On January 19, 2024, residents of fishing villages and those nearby the port thronged a public hearing conducted by the Maharashtra Pollution Control Board (MPCB). Amid demands to cancel the hearing as the project related documents were not made available in Marathi, there were 51,991 objections and suggestions, according to the minutes of the hearing uploaded on the MPCB site. Wagh contended that most of the local people supported the project as was evident from the responses submitted for the public hearing and all relevant documents and reports were submitted to the affected gram panchayats.

Brian Lobo of Kashtakari Sanghatana pointed out that all the studies under the environmental terms of reference were not conducted. He said that studies related to the site of sand sourcing i.e. Daman and the port reclamation area were incomplete as were studies of mammals and their movements and fish aggregation. While the EIA report was made available to gram panchayats, it was not sent to the 56 fishermen’s societies and associations from Mumbai to Palghar. There were concerns that this large amount of landfilling would cause the sea water to rise and flood the villages.

Impacts on biodiversity, livelihoods and climate change  

Tandel said that the natural harbour off Vadhavan was a place for the ghol fish and several species of lobsters and fish, oysters, and coral, whose breeding would be impacted. There are 3,000 fishing vessels registered from Palghar to Vasai, he said, employing so many people. There are 5,333 families depending on fishing in the six villages of Dhakti Dahanu, Dahanu, Chinchani, Ghivali, Gungwada and Dhumket while the remaining ten villages have 7,525 fishers. However, while about 3,537 were involved in fishing there were 7,580 allied workers and nearly 6,500 fisherwomen who were involved in the post-harvest management who sold and sorted the catch.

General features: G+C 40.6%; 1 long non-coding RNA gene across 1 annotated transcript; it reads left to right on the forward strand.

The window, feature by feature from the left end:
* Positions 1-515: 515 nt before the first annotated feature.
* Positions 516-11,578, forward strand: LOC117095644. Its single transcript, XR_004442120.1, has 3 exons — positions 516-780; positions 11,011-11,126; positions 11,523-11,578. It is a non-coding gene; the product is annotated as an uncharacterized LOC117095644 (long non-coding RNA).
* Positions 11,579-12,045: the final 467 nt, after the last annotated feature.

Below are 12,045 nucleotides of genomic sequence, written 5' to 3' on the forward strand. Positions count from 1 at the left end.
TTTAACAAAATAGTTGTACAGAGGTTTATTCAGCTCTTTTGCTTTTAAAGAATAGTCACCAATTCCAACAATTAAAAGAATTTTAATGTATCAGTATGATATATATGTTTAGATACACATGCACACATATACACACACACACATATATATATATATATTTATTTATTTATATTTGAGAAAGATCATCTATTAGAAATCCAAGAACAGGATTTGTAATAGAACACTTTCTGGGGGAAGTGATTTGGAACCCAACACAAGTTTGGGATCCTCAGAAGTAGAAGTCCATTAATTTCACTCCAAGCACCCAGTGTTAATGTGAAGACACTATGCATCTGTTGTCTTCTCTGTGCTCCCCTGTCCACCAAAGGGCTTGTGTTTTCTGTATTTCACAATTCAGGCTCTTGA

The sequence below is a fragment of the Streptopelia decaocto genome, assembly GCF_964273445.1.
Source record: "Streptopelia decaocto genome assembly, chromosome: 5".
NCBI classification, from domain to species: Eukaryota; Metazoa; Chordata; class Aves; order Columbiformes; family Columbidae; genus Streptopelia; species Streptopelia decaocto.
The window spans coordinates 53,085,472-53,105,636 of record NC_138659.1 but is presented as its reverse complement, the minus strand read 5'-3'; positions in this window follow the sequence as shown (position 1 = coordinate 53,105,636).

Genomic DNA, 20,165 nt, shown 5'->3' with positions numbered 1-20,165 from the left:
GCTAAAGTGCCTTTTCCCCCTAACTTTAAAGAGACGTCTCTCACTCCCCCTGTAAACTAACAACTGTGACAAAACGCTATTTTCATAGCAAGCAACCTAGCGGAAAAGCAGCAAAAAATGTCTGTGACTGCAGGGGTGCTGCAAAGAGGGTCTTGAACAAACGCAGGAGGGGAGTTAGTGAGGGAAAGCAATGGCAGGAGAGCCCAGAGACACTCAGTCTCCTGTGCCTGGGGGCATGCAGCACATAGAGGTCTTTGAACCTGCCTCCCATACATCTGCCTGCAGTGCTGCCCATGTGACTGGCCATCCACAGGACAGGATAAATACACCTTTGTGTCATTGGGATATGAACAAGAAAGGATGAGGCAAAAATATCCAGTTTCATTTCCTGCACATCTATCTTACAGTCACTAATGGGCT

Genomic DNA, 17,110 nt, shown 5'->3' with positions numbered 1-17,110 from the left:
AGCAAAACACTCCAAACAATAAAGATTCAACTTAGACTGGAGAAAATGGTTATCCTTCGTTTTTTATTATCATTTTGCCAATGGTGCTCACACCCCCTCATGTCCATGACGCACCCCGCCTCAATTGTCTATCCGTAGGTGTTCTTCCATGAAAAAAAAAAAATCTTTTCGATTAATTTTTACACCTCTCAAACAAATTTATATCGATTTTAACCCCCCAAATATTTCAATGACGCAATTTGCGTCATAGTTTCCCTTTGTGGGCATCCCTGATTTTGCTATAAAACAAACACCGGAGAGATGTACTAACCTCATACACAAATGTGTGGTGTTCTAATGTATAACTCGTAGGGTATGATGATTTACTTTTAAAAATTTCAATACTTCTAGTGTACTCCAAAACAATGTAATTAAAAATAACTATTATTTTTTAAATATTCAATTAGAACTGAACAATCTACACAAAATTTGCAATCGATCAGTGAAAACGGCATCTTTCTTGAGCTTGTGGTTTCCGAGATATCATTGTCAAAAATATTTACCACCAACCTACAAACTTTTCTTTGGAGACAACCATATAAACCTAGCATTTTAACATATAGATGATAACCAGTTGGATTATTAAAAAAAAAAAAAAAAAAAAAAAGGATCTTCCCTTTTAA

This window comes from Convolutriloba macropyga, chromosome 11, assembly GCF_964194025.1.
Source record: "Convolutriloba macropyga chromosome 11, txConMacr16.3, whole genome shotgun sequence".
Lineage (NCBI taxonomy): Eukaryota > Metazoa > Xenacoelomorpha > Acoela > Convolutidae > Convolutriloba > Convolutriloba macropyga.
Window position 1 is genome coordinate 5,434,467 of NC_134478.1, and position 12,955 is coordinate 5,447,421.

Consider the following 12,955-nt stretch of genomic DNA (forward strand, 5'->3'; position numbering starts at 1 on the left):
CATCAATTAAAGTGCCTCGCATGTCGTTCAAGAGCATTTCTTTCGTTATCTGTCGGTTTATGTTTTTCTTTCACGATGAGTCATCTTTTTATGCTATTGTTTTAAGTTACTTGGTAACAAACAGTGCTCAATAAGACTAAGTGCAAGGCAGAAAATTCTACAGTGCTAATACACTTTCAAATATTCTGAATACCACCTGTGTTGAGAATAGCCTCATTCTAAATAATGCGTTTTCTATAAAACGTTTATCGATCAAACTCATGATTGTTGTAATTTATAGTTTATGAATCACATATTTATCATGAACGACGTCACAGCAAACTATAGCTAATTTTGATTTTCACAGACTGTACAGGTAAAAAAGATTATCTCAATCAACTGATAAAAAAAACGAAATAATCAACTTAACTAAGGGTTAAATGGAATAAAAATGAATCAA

A fisherwoman collects shellfish and molluscs off Vadhavan coast. Photo by Meena Menon.
A fisherwoman collects shellfish and molluscs off Vadhavan coast. Photo by Meena Menon.

The Central Marine Fisheries Research Institute (CMFRI) which conducted the fishery survey, reported 126 species of fish, including 86 species of teleost, four sharks, 20 crustaceans and 13 molluscs. In the area where sand is to be dredged off Daman, 16 fish species were recorded apart from spade nose sharks and a variety of lobster, shrimp and shellfish. Bhoir contended that secondary data was used by the Zoological Survey of India for the study at Daman, and the site where sand was going to be dredged for landfill off the coast of Daman was a breeding site for famous bombil or Bombay duck fish. Strangely, he said there was no mention of ghol, or dhara, and only common fish were Bombay duck, prawns, anchovies, pomfrets, seer and lobsters.